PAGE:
Game players, rule breakers

Jean Renoir - Our Films, their Films
March 31, 1995

Jean Renoir made a film, La Regle du Jeu (The Rules of the Game), which many people (including this reviewer) think is the greatest work of art in the cinema. He also directed La Grande Illusion, Une Partie de Campagne (A Day in the Country), Le Carrosse d'Or (The Golden Coach) and The River, his personal favourite, which was made in English and set in India. Charlie Chaplin and Orson Welles hailed Renoir as the greatest director in cinema. Renoir himself was modest, and it is delightful to read his comment on his attempt to teach film direction at a university, written to a Swiss friend from Hollywood at the age of nearly 70 and printed in this new book of letters from and to Renoir. "I wonder if film-directing can be taught, and if it would not be better for all aspiring directors to acquire a solid general culture instead. Knowing a couple of good books, a few good paintings and a few pieces of music, understanding them, absorbing them and digesting them may be the best preparation for becoming a film maker."

As a son of the great painter Pierre-Auguste Renoir, Jean Renoir was well qualified to make such a statement. He was exposed to the best of French culture from his birth in 1894, particularly France's painters and writers, and his letters are replete with such references. Writing to his close friend Dudley Nichols (a screen writer for John Ford), he genially let drop "what Claude Monet told me a short time before he died, one day when (I was) coming from the sunburnt south of France (and) visited him in his estate of Giverny in blue-green Normandy: 'It must do you good to see a little lettuce.'"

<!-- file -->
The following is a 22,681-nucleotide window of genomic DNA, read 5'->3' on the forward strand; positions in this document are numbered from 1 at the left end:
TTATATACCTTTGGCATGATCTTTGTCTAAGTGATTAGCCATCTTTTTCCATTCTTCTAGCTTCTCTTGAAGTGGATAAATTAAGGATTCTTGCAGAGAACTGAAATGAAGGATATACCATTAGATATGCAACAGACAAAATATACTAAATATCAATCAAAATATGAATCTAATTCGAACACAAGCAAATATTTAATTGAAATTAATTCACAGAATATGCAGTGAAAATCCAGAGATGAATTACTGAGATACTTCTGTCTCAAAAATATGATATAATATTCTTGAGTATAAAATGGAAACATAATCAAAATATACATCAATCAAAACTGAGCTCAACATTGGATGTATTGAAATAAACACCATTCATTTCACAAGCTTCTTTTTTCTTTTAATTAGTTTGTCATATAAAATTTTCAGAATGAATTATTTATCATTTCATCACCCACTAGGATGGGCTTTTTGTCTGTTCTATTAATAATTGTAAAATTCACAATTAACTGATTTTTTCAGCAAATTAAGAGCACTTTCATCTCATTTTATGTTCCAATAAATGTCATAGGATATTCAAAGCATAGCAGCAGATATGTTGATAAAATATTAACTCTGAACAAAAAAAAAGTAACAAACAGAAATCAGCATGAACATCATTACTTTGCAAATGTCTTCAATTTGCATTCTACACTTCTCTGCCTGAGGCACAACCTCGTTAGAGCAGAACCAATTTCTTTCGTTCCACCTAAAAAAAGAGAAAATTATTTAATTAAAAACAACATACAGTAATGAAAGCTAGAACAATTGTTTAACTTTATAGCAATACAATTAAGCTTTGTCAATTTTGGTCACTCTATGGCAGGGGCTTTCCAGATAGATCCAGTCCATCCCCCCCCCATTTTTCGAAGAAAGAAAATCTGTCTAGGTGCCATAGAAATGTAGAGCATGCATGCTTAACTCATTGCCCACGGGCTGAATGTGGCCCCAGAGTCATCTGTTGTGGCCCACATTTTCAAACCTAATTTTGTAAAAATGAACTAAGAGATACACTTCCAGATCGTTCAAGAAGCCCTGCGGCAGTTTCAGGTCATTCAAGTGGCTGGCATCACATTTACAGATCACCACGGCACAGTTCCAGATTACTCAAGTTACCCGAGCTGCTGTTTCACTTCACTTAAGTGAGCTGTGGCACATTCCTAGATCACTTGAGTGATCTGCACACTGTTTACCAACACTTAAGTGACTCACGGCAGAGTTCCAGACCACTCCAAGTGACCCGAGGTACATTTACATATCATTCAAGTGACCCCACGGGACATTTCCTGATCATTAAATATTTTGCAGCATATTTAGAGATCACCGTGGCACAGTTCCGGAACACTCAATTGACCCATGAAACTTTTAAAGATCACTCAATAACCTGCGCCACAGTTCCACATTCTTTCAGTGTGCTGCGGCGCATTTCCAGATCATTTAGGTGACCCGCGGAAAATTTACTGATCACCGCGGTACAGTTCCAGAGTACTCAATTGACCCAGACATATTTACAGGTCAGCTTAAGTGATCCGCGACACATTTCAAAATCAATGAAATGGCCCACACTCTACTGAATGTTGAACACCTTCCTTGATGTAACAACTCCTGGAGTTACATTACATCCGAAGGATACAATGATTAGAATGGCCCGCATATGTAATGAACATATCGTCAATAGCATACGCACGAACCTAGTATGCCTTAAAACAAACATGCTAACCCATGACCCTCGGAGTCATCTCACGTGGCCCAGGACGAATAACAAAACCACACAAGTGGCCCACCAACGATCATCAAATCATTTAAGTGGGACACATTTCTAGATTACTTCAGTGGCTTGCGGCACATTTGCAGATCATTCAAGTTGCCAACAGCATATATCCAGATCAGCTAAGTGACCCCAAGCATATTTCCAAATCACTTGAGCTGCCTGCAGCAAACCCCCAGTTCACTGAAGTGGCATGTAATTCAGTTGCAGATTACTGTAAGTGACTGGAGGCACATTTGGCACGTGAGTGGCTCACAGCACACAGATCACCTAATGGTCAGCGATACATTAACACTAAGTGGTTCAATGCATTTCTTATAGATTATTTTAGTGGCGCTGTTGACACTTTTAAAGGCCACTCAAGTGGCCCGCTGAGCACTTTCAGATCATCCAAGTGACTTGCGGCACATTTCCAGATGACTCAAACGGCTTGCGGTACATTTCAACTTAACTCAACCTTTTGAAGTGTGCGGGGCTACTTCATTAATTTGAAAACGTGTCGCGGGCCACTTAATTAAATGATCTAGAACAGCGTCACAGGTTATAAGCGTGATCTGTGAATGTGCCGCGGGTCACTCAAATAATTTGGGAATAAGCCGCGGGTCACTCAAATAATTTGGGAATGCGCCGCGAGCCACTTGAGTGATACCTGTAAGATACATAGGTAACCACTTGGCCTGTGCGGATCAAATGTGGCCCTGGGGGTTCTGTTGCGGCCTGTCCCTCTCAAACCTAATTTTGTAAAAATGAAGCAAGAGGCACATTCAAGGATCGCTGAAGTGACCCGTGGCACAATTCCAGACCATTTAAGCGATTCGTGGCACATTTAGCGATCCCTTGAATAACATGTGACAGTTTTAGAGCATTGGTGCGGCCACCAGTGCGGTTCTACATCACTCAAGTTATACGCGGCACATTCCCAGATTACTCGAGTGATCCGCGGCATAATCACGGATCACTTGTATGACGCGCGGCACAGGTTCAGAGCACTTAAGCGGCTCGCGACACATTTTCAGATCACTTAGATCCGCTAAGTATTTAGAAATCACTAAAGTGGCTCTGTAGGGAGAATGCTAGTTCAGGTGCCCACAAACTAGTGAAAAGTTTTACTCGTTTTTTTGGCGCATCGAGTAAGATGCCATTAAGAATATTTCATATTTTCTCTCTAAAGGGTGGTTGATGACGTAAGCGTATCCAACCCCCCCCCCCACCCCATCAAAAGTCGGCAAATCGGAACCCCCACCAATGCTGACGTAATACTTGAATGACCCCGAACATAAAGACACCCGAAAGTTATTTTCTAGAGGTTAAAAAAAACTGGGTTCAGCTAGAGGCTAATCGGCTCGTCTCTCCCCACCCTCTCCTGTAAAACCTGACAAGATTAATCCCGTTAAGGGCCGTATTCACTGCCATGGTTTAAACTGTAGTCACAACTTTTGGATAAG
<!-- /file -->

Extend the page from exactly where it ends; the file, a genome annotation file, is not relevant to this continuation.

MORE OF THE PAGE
But Renoir was no chauvinist about France. In 1934 he refused to remain in the French cinema technicians' union because it supported the exclusion of foreigners. "Throughout our history," he wrote to the union, "we can see that the most brilliant periods of Art, Literature and Industry are those where our Schools have welcomed many non-French elements." And in 1948, after a protracted struggle to make personal films in Hollywood, he told Clifford Odets, another close American writer friend, that there are writers like Moliere "who by plowing stubbornly the little bit of ground on which they were born finally grew a crop generous enough to cover the needs of the whole world. But there are also good artists who reach the universal by the use of a universal language about universal problems. It is a dangerous technique when it fails. The result is as cheap as a Hollywood movie. When it succeeds it is the classical tragedy: Racine, Giraudoux. Some authors like my Father, Shakespeare, belong to both categories." So did Jean Renoir in his best work.

Henri Cartier-Bresson, who assisted Renoir on La Regle du Jeu and two other films (and even acted in one), puts all this beautifully in a memoir of Renoir that forms a postscript to the letters. "He was a warm man, very cultured, but he loathed pretentious intellectuals. You simply had to be cultured to work with him, by which I mean a fundamental culture, like his father, of whom he spoke a lot. Jean had intelligence about everything, in the way that an animal is intelligent, and not cerebral. He was not a specialist of anything except generosity, and life for him always came first. I owe him a great deal."